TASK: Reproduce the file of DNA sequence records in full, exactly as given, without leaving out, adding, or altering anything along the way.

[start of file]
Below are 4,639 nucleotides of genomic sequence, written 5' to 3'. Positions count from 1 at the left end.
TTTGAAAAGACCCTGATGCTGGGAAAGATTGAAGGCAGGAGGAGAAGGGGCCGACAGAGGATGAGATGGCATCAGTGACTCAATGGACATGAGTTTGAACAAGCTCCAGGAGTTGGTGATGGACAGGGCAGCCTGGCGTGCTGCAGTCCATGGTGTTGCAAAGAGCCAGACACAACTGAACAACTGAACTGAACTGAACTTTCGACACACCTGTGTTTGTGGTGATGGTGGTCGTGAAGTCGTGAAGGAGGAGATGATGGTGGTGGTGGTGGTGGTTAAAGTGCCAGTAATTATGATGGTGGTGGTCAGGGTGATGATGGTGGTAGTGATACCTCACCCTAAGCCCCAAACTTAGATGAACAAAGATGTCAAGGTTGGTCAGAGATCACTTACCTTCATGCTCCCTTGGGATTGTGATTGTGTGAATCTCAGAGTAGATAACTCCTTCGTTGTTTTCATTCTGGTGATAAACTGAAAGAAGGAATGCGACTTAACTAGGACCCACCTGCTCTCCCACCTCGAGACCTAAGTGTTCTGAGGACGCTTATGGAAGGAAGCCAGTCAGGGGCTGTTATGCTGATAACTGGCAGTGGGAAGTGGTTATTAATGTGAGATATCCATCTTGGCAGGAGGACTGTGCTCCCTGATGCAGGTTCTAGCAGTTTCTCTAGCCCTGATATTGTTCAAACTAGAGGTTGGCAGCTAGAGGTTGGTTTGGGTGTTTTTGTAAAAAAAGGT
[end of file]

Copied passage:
Below are 4,639 nucleotides of genomic sequence, written 5' to 3'. Positions count from 1 at the left end.
TTTGAAAAGACCCTGATGCTGGGAAAGATTGAAGGCAGGAGGAGAAGGGGCCGACAGAGGATGAGATGGCATCAGTGACTCAATGGACATGAGTTTGAACAAGCTCCAGGAGTTGGTGATGGACAGGGCAGCCTGGCGTGCTGCAGTCCATGGTGTTGCAAAGAGCCAGACACAACTGAACAACTGAACTGAACTGAACTTTCGACACACCTGTGTTTGTGGTGATGGTGGTCGTGAAGTCGTGAAGGAGGAGATGATGGTGGTGGTGGTGGTGGTTAAAGTGCCAGTAATTATGATGGTGGTGGTCAGGGTGATGATGGTGGTAGTGATACCTCACCCTAAGCCCCAAACTTAGATGAACAAAGATGTCAAGGTTGGTCAGAGATCACTTACCTTCATGCTCCCTTGGGATTGTGATTGTGTGAATCTCAGAGTAGATAACTCCTTCGTTGTTTTCATTCTGGTGATAAACTGAAAGAAGGAATGCGACTTAACTAGGACCCACCTGCTCTCCCACCTCGAGACCTAAGTGTTCTGAGGACGCTTATGGAAGGAAGCCAGTCAGGGGCTGTTATGCTGATAACTGGCAGTGGGAAGTGGTTATTAATGTGAGATATCCATCTTGGCAGGAGGACTGTGCTCCCTGATGCAGGTTCTAGCAGTTTCTCTAGCCCTGATATTGTTCAAACTAGAGGTTGGCAGCTAGAGGTTGGTTTGGGTGTTTTTGTAAAAAAAGGT